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N.J., Pa. await federal stimulus money

State leaders in New Jersey and Pennsylvania are closely watching the federal stimulus plan moving through Congress, expecting billions of dollars to help plug budget holes, spark construction, and widen safety-net services.

State leaders in New Jersey and Pennsylvania are closely watching the federal stimulus plan moving through Congress, expecting billions of dollars to help plug budget holes, spark construction, and widen safety-net services.

Gov. Corzine is counting on $300 million to close a gap in New Jersey's current budget, and has set up a team of aides with Capitol Hill experience to extract the most funding possible from the $819 billion stimulus package. Gov. Rendell said the billions that could come to Pennsylvania would help balance the state's budgets for the next three years.

"We're thrilled we have a partner down in Washington now, and we think we can work with him," Corzine said recently of President Obama.

Rendell and Corzine are among governors across the nation - many facing the prospect of deep budget cuts, tax hikes or both - who are looking to the stimulus plan to ease the pain of a difficult year. In states such as California, Washington and Maryland, leaders are drawing up plans for what they would do with the stimulus money that could flow to their capitals and schools.

"Many [governors] are essentially assuming that at least some of this money will come through," said Nicholas Johnson, director of the Center on Budget and Policy Priorities' state fiscal project.

According to estimates by the Federal Funds Information for States, which analyzes how federal actions affect states, New Jersey could see $5.2 billion and Pennsylvania could receive $8.2 billion, though the governors have made more modest assumptions. The exact funding amounts are difficult to predict because many questions remain about the various facets of the bill and the final details that will emerge from the House and Senate.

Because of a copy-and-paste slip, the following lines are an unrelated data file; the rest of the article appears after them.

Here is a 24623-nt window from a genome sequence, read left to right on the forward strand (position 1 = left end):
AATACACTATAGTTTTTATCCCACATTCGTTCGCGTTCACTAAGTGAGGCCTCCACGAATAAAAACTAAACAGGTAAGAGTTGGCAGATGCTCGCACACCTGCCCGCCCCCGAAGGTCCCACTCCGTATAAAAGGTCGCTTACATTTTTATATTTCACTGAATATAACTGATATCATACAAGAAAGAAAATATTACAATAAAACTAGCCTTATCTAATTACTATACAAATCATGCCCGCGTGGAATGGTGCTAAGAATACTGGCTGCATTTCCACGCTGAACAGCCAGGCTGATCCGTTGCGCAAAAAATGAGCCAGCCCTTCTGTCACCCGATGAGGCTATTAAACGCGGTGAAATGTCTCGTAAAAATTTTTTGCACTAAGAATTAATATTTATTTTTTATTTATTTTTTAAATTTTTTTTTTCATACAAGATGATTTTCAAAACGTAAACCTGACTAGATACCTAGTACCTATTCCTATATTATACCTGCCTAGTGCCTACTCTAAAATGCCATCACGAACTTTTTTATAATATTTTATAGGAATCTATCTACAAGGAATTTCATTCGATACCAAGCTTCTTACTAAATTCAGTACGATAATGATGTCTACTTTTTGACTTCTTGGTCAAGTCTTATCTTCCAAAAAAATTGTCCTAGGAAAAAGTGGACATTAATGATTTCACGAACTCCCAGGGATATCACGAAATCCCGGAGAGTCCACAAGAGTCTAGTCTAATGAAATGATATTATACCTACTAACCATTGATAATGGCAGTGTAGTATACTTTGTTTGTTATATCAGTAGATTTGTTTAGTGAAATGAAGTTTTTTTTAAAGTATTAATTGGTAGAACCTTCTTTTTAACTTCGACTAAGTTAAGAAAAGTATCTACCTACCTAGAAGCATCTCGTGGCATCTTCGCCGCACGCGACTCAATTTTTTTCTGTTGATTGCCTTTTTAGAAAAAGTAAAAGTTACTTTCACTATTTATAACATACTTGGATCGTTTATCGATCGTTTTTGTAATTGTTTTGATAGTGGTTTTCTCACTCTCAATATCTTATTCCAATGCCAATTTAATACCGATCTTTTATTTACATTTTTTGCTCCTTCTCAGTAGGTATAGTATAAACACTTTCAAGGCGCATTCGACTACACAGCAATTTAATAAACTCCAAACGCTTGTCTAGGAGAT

Forty-five states have budget deficits for this fiscal year, next year or both, according to the center. As business profits, personal income and consumer spending shrink, so do state tax revenues. At the same time, more people hit by the recession may need state services such as unemployment aid or medical coverage.

The stimulus package could, among other things, pay for increased unemployment benefits; increase Medicaid coverage; support school budgets; and boost road and rail projects.

Corzine has said that without federal aid, he may have to delay a plan to expand preschool for low-income children. A proposal to redistribute federal unemployment dollars would help New Jersey avoid a tax increase on business, which is looming because the state's unemployment fund has dwindled.

The governor's stimulus team has advised the state's congressional delegation on how to best shape the package and has prepared New Jersey agencies to meet the requirements in the bill.

House approval of the stimulus package yesterday came nearly two months after an unusual meeting in Philadelphia in which dozens of governors, led by Rendell, pressed Obama for support. Many of the primary items sought that day - help paying for health care, extension of unemployment coverage and billions for infrastructure plans - are included in the House bill.

Rendell has said a significant portion of Pennsylvania's aid would cover rising Medicaid costs. The rest likely would help patch holes in the state budget.